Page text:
A year ago, a wave of foreclosures seemed imminent. People were losing jobs in the Berkshires as the economy turned around. A local housing official has warned that a foreclosure “tsunami” could flatten homeowners on financial brink.
Remarkably, this did not happen, mainly because of government-imposed forbearance orders still in effect. But these protections do not cancel the debt.
“The principle will have to be paid for at some point,” said Jim Hamilton, housing counselor certified by the Department of Housing and Urban Development with the Berkshire County Regional Housing Authority. “We expected last year to see more foreclosures at this point.”
But money problems persist. More than 10 million homeowners in the United States are behind on their mortgages, according to the White House. Now, as borrowers and lenders grapple with months of missed payments, a series of foreclosure actions may finally be looming, according to Hamilton and Brad Gordon, the authority’s executive director.
Gordon says his non-profit agency faces “an extremely difficult environment.”
Hamilton says borrowers may be required to double their payments in some cases.
“It can be very difficult,” Hamilton said.
Today, with federal foreclosure protections due to expire on June 30, Hamilton says his workload is increasing. A local bank, Hamilton said, has stepped up its referral of distressed borrowers; instead of working with three borrowers from the bank, he advises nine.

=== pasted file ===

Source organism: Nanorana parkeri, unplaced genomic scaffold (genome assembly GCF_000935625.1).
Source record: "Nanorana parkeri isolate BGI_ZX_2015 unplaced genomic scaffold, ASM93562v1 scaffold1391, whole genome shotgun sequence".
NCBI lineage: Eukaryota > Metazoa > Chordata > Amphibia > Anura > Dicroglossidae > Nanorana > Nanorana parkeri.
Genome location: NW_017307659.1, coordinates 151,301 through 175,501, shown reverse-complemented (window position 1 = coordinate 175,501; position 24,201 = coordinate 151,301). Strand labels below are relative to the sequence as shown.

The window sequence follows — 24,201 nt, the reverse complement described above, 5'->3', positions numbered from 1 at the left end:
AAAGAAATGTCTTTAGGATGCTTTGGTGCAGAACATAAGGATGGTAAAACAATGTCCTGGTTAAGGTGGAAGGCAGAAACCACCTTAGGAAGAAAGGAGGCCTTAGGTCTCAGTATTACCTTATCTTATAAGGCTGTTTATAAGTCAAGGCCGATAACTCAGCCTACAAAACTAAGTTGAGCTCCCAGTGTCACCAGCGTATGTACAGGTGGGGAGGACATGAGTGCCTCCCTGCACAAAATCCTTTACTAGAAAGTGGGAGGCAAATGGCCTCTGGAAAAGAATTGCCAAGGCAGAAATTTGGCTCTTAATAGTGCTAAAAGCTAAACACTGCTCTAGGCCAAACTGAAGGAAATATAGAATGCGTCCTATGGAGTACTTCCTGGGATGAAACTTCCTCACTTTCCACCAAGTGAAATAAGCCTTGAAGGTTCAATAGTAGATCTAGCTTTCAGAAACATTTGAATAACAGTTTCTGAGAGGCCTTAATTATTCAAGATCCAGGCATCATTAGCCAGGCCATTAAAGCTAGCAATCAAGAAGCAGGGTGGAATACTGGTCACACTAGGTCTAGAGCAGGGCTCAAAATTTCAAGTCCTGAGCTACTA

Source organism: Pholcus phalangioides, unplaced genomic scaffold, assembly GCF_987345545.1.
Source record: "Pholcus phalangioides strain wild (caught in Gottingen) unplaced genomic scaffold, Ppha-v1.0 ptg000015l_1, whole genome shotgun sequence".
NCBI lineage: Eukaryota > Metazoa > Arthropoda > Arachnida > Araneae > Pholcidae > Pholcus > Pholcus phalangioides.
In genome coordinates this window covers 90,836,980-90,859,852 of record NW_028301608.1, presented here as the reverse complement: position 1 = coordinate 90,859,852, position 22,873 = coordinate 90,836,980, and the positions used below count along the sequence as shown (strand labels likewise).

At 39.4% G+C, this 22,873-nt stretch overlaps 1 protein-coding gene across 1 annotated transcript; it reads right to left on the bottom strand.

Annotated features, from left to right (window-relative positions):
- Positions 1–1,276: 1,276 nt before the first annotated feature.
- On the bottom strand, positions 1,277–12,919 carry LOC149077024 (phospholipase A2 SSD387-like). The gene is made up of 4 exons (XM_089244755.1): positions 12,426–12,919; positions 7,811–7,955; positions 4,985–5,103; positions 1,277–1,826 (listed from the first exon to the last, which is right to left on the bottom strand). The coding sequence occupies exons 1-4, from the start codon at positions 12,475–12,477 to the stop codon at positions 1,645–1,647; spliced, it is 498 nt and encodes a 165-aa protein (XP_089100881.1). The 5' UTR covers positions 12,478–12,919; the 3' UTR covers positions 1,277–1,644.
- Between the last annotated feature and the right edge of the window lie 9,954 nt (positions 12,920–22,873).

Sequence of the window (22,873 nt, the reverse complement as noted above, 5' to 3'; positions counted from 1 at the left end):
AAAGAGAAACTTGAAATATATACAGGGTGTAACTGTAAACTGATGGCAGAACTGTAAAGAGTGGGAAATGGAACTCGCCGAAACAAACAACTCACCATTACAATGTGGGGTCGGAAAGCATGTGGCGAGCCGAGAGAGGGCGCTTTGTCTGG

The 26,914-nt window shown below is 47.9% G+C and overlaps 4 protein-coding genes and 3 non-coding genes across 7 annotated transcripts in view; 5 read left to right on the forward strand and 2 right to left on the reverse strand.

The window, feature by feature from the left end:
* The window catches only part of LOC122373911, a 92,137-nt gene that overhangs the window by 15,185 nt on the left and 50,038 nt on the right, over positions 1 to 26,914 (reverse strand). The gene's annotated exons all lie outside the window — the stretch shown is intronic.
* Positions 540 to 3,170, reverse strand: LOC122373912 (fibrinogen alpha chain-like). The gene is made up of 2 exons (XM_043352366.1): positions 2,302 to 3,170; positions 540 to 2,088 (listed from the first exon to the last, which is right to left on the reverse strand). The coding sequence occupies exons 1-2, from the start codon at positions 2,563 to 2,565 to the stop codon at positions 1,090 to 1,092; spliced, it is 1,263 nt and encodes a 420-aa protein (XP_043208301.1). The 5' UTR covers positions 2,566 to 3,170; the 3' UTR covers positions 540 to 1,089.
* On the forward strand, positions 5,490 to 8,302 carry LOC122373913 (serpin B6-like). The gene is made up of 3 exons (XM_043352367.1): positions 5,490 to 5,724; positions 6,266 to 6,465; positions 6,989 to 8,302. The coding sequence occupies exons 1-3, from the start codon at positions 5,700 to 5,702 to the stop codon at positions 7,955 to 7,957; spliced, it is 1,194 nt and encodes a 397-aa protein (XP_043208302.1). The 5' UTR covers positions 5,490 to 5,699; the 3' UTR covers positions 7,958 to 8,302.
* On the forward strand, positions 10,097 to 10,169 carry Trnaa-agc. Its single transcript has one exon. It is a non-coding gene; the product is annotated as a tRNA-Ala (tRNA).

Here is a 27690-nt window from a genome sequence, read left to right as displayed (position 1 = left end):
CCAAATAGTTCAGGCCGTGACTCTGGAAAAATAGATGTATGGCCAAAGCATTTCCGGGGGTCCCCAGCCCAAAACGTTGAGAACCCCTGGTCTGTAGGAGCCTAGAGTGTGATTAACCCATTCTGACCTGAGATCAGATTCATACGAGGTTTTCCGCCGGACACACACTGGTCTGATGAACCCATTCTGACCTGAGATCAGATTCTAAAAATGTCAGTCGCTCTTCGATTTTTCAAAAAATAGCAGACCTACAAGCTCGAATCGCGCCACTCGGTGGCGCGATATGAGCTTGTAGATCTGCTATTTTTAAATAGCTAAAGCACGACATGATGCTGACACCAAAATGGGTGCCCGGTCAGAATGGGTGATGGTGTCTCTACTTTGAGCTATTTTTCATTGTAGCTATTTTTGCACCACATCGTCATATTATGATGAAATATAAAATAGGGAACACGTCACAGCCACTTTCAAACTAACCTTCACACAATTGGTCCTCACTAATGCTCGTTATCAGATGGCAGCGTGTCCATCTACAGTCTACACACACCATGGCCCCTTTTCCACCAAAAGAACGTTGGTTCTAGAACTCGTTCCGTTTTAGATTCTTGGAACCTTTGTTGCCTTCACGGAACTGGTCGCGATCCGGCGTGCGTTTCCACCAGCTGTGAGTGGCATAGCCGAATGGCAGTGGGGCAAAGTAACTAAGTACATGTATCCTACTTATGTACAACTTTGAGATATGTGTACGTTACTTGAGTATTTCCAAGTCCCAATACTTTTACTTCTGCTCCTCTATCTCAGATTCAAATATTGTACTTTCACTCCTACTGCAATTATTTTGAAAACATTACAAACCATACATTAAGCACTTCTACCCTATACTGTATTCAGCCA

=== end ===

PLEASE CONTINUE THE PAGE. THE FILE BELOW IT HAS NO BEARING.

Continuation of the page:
“He has grown a lot. And it’s more complex, ”Hamilton said of the current cases.
In interviews last April, Gordon and others at the agency said they had reorganized themselves to help struggling mortgage borrowers, as well as tenants. In the months that followed, Berkshire County’s unemployment rate would drop from low to single digits at 17.8% in June, then drop to 10.9% in August, according to an analysis by the Berkshire Regional Planning Commission.
A year ago, Gordon and Hamilton urged homeowners struggling to pay off their mortgages to stay in close contact with their lenders. It is still their message.
Hamilton said his job as a housing counselor is to help borrowers get on top of their financial challenges. To reach him, call 413-238-1828 or email him at [email protected]
In its work, the authority helps distressed borrowers in Berkshire County negotiate with local, regional and national lenders. Along the way, Hamilton may seek to modify loan repayment amounts to make them more manageable, depending on client needs. Hamilton can also connect borrowers with financial assistance that has been made available throughout the coronavirus pandemic.
“We are trying to muster as much financial support as we need for the household,” he said.
Since February 16 the White House has extended the foreclosure moratorium for homeowners until June 30. The Biden administration also granted up to six months of additional mortgage forbearance to people who had signed up to the program before last June.